Passengers wear a protective mask while waiting at a traffic light during the seasonal sandstorm on April 15, 2021 in the Central Business District in Beijing, China.
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China, the world’s largest carbon emitter, is committed to climate change and has set ambitious targets for achieving carbon neutrality by 2060. But so far, details on how to get there have been sparse.
Like many other major countries, China missed the July 30 deadline to submit new climate promises to the United Nations.
That could change to COP26 this year, 26th Conference of the Parties to the Climate Change, according to Gavin Thompson, vice president of Wood Mackenzie Asia Pacific.
Chinese President Xi Jinping is allegedly received a personal invitation to COP26, but did not confirm his presence.
In a Sept. 2 blog, Thompson listed five things that can be expected of China at the upcoming summit in the Scottish city of Glasgow.
Submit a roadmap
The formal submission of China’s national climate targets before COP26, which begins on October 31, is a “critical step” that Beijing now seems ready to take.
“We should expect much more about how this will be achieved, with key goals for all Chinese provinces and sectors of the economy,” Thompson wrote.
In order to achieve its 2060 carbon footprint target, Wood Mackenzie expects China to need an almost “complete transformation of the way energy is produced and delivered,” he added.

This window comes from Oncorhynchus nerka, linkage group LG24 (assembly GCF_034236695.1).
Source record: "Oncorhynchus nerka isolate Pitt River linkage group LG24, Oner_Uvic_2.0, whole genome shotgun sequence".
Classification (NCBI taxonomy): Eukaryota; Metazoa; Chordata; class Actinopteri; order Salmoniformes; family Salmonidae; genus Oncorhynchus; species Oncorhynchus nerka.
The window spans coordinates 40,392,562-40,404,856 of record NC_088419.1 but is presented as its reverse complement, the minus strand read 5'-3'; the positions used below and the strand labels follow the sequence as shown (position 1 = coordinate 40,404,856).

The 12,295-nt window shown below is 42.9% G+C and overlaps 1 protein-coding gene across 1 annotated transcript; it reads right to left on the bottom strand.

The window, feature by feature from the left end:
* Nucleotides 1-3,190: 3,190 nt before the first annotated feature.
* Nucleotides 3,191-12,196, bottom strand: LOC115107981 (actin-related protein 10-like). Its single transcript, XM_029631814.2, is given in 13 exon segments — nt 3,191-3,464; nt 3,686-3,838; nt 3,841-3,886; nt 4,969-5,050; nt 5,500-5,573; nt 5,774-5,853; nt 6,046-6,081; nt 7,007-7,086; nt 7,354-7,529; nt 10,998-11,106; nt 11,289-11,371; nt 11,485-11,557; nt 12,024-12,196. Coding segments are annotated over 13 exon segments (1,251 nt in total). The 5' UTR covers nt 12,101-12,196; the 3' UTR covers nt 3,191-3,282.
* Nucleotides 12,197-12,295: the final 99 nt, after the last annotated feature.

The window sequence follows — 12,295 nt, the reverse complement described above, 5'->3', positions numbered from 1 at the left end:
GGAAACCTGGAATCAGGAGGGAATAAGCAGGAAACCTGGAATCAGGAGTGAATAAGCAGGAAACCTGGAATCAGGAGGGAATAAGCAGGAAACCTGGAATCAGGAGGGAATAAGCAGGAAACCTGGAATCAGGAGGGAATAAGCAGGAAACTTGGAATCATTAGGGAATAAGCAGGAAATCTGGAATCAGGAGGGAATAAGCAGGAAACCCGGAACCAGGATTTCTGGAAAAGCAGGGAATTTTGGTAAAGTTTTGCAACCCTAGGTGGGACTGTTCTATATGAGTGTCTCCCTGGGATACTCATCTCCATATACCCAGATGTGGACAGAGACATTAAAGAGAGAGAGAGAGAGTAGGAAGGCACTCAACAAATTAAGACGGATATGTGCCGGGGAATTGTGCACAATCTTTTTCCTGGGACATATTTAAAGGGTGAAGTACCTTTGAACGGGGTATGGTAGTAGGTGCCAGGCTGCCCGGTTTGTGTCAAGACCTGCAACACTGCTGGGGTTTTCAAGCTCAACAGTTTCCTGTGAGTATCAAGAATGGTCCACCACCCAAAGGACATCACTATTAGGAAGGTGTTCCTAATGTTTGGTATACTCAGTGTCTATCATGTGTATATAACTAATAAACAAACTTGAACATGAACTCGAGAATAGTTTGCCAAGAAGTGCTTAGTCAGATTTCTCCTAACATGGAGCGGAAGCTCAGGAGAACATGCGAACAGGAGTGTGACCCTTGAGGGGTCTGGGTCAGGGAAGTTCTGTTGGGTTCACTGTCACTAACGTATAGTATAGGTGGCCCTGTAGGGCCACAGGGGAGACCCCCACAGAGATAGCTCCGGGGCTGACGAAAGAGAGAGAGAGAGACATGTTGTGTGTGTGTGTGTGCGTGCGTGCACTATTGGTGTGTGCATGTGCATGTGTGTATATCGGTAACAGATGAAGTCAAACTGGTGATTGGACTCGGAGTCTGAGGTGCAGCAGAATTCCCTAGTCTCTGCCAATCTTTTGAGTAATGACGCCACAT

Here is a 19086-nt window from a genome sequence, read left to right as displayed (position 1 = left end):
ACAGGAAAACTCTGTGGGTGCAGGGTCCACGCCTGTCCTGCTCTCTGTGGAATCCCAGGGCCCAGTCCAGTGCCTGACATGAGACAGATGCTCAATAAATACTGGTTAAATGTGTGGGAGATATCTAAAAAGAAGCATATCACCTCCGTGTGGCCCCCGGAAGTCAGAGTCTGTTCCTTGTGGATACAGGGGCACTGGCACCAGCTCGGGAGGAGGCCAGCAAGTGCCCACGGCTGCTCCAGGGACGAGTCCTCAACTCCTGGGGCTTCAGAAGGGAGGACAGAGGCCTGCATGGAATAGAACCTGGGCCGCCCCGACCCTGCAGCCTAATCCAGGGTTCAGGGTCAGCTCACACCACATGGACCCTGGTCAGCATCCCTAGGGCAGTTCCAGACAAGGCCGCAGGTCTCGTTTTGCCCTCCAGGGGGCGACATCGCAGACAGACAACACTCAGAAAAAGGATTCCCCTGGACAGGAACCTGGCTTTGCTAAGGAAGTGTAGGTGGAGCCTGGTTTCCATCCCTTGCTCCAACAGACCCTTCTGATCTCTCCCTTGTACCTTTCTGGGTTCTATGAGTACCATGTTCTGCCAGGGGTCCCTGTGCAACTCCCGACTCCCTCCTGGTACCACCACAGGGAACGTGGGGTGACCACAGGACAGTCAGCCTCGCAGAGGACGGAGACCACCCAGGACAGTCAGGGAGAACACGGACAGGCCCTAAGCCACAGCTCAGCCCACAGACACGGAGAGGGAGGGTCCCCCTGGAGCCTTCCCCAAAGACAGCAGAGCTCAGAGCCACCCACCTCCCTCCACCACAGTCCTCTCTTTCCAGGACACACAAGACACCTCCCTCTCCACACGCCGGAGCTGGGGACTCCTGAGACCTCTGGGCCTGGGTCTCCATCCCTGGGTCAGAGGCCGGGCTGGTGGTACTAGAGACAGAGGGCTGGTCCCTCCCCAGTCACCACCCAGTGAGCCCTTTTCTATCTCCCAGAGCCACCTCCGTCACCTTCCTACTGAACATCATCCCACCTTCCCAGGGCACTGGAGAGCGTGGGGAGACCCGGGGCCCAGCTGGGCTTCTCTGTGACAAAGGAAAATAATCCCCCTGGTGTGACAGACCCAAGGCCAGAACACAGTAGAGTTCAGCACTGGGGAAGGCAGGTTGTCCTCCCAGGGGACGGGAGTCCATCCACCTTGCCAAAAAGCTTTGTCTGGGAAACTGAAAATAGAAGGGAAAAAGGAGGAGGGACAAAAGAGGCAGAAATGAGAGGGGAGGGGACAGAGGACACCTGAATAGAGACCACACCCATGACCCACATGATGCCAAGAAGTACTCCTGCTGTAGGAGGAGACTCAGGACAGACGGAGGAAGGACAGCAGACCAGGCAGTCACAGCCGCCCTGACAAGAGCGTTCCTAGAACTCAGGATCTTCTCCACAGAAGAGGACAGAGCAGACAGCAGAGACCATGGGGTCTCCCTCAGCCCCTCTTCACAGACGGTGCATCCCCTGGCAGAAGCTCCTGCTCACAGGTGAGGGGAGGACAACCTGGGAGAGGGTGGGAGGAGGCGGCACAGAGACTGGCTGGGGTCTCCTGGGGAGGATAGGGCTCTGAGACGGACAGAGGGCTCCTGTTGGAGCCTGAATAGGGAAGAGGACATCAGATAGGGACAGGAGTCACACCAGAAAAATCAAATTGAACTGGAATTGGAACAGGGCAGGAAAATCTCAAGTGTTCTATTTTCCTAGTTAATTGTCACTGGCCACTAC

Despite pressure from the international community, China has insisted on charting its own course towards net zero emissions and will continue to do so, Thompson said.
He predicted that coal factories in China would not be banned before 2025. The country’s five-year plan continues to include support for high-carbon coal.
“The two goals of energy security and economic growth will spur China’s effort for flexibility in meeting the goals,” he said.
Nevertheless, China is investing in renewable and clean energy while working to achieve the goal of carbon dioxide emissions reaching a peak by 2030.
Oppose the marginal carbon tax
Pressure from richer countries
China has long believed that more developed countries have the responsibility to reduce global emissions, Thompson said.
“You broke it, you fixed it,” he wrote of Beijing’s stance, adding that their stance “is not without justification.”
Shifting the blame to richer countries also has potential economic benefits for China as it dominates the supply and processing of most raw materials for clean technologies.
“By increasing pressure on developed countries to address climate change more urgently, both at home and with increased financial support for poorer countries, Beijing is relying on most of the economic benefits likely to return to China,” a WoodMac note said.
Position yourself as a leader
Beijing tried to present itself as a global leader in the field of climate change in 2020, when the Trump administration left that position empty, Thompson wrote. During the time of former President Donald Trump, The United States withdrew from the Paris Agreement on Climate Change, which was signed in 2015.
But as the Biden administration has taken a “radically different approach,” China will now have to work harder to become a true leader.
“This should encourage bolder carbon and technology policies, because without them, China’s reputation and global position could be undermined by American ambitions,” he wrote.
The United States and China held talks on climate change last week, but tensions between the two sides came to a head when Chinese Foreign Minister Wang Yi said that cooperation on climate measures could not be separated from the wider relationship. Reuters reported.
U.S. climate envoy John Kerry responded by telling Chinese leaders that climate change is more important than politics.